Virginia and Maryland may be the states make up most of the Chesapeake Bay coastline, other states, such as Pennsylvania also play a big part in its overall heatlth.
Story by StateImpact Pa – Pennsylvania is still falling short in its efforts to reduce pollution flowing to the Chesapeake Bay, in spite of budgeting millions in new money for clean-up.
The federal government says it will continue heightened enforcement in the state indefinitely.
Pennsylvania isn’t meeting its goals to reduce annual pollution to the bay by 34 million pounds of nitrogen, 531 million pounds of sediment, and 700,000 pounds of phosphorus.
Lawmakers set aside $154 million from the federal American Rescue Plan to create a new Clean Streams Fund, which is meant to help with bay cleanup goals.
But on Monday, the Environmental Protection Agency said the state’s latest revised Watershed Implementation Plan will miss its nitrogen goal by more than 9 million pounds.
“We are disappointed that the WIP does not see the amount of progress that we were hoping for, so our policy of tough love will continue,” said EPA regional administrator Adam Ortiz.
EPA started enhanced enforcement in Pennsylvania in April. The strategy includes increased inspections for sources of pollution such as agriculture and industrial and municipal stormwater. EPA also increased permit oversight and may review federal funds to ensure they are spent more efficiently in the state to make progress toward 2025 goals.
In a letter to the state Department of Environmental Protection, Ortiz noted Pennsylvania’s creation of the Clean Streams Fund and adoption of other best management practices for curbing pollution, but said there must be increased, sustained funding at the state level to improve water quality.
This is the third time Pennsylvania’s plan, known as the Phase III WIP, has missed EPA’s mark.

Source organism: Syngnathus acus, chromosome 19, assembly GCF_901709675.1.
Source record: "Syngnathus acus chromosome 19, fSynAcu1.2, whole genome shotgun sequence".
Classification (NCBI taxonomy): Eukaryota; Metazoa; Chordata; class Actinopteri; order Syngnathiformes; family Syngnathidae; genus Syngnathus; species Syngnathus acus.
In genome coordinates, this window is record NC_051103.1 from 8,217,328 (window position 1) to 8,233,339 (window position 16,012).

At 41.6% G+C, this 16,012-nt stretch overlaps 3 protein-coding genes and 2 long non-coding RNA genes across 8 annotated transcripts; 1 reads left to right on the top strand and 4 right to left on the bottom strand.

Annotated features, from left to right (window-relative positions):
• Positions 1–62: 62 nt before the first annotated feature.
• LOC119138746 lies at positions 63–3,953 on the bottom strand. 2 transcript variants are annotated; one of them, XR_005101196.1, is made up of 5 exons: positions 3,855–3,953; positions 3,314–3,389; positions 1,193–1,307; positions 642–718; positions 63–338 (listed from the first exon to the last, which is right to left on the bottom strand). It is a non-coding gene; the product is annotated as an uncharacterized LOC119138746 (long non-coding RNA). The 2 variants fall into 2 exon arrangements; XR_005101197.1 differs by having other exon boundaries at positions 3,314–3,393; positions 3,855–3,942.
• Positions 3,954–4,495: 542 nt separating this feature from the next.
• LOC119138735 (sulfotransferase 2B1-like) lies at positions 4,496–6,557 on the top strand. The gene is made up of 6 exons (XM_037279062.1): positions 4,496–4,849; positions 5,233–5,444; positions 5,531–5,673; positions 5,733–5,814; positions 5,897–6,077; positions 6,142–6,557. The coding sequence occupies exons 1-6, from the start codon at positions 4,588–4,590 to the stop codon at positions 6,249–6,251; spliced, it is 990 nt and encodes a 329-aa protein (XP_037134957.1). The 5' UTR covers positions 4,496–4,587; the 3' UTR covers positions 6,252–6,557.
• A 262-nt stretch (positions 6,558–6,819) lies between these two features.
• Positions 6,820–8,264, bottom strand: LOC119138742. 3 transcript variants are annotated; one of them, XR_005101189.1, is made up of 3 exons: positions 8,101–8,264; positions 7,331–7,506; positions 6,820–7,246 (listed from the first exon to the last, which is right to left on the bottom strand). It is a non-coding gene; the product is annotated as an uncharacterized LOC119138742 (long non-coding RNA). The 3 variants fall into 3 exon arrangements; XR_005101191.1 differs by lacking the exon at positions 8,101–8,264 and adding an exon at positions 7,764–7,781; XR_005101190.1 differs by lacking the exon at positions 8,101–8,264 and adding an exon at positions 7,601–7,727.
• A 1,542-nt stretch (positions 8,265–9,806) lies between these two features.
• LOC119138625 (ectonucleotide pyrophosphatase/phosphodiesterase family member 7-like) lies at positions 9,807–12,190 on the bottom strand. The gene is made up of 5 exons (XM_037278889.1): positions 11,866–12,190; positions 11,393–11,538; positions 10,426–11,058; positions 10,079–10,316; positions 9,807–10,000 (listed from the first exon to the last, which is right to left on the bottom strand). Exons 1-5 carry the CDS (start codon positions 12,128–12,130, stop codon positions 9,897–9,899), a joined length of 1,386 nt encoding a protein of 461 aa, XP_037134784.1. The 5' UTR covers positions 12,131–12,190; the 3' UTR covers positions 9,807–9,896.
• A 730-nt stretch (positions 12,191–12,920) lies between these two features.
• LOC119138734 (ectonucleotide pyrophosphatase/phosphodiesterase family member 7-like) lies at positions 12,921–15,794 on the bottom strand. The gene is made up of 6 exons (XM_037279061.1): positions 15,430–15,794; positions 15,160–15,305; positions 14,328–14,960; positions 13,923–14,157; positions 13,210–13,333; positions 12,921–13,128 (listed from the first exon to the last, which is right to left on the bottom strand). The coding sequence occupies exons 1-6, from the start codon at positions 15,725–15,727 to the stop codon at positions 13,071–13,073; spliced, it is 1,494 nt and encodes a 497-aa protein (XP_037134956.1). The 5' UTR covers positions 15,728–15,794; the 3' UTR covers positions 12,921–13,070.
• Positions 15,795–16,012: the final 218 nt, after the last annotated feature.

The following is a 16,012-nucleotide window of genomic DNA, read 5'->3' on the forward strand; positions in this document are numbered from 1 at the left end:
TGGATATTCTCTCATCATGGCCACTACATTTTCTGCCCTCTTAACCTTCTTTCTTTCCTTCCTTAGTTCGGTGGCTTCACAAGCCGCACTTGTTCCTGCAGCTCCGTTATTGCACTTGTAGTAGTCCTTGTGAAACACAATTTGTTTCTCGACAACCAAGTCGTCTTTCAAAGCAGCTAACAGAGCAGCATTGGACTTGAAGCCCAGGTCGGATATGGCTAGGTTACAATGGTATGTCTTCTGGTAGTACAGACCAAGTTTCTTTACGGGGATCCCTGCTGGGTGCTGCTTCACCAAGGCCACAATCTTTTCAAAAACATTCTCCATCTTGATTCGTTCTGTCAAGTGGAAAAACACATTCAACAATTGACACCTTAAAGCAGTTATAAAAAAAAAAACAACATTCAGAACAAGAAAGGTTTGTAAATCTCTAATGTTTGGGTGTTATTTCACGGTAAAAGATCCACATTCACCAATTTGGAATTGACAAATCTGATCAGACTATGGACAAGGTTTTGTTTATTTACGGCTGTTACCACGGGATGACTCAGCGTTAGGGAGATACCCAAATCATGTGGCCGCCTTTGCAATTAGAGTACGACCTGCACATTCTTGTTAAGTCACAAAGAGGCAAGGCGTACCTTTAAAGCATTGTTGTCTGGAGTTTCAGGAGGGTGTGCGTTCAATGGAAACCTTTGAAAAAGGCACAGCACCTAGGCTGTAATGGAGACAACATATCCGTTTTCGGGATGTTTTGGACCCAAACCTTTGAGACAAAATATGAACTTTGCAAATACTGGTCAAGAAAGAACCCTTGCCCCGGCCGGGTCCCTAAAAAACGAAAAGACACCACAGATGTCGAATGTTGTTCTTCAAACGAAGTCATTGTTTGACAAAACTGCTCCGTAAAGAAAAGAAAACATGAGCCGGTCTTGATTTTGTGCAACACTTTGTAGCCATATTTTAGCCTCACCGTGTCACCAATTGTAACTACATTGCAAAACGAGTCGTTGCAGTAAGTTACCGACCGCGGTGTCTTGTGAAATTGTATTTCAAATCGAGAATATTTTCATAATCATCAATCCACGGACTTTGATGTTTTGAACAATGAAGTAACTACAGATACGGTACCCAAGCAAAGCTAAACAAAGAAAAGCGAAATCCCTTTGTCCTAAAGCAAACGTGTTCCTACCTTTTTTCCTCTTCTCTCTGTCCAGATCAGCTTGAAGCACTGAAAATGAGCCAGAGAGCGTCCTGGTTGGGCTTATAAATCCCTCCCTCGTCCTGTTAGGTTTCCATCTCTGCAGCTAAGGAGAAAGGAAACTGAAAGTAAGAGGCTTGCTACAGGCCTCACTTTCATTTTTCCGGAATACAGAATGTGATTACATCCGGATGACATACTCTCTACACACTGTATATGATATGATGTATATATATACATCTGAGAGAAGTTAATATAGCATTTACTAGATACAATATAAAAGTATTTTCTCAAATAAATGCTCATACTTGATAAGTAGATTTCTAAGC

The state first submitted the plan in 2019. That one fell 9.8 million pounds short of achieving its nitrogen target. Pennsylvania submitted a draft amended Phase III WIP to EPA on December 30, 2021. EPA published its evaluation of that version on April 18 of this year and gave Pennsylvania 90 days to submit a final amended Phase III WIP. Pennsylvania turned in its final amended plan on July 18.
Ortiz said it’s not a lack of willingness among the commonwealth’s communities or farmers that is causing its pollution issues, but a matter of scale. The bay gets half of its freshwater from the Susquehanna River.
“Nonetheless, there’s no question that there’s more activity, more action, more progress taking place on the ground than ever before,” Ortiz said.
DEP spokeswoman Deborah Klenotic said monitoring in state waterways shows that current efforts are working to cut pollution and that the agency is committed to sustaining and increasing those efforts.
“We continue to work with our federal partners, including the U.S. Department of Agriculture Natural Resources Conservation Service, to implement projects and practices that demonstrate real on-the-ground results, and we look forward to new funding through the Pennsylvania Clean Streams Fund to further accelerate local water quality improvement,” Klenotic said in a statement.
CHARLES P MCWILLIAMS says
pennsylvania’s capital Harrisburg, dumps 300,000 gallons per year of raw untreated sewage directly into the Susquehanna River, a main tributary of the Chesapeake Bay watershed.
pennsylvania views the Susquehanna as an open sewer into which dense levels of phosphorus from the rich Amish farmlands.
pennsylvania will only be held accountable if federal bills are passed prohibiting this century old practice.
If it isn’t in their own backyard or visible, pennsylvania historically l, doesn’t give a dam..
Take a Sunday drive to the mill race of the Conowingo dam plugging the mighty Susquehanna River. The reek of raw sewage is enough to make you gag. Worse yet, pennsylvanians, their families, young children knee deep in the stench, dead fish strewn at rivers edge, putrid foam; fishing.
A way of life, generations oblivious to an environment they are culpable of, destroying life downstream, due to their abject ignorance.
Oblivious to these facts, are we not culpable too; in the face of demonstrated evidence?
Take a Sunday drive and see for yourself.
Paul Plante says
I personally feel absolutely no responsibility for what someone I don’t know and have never seen in some place removed from me has done to their environment.
I take care of my own.
It has been my observation as a public health engineer that there are people who don’t mind living in filth and sewage, and I can tell you they get violent if you even suggest that something needs to be done about it, which indicates they seem to prefer it that way.
Maybe that is why they are known as “****-eaters.”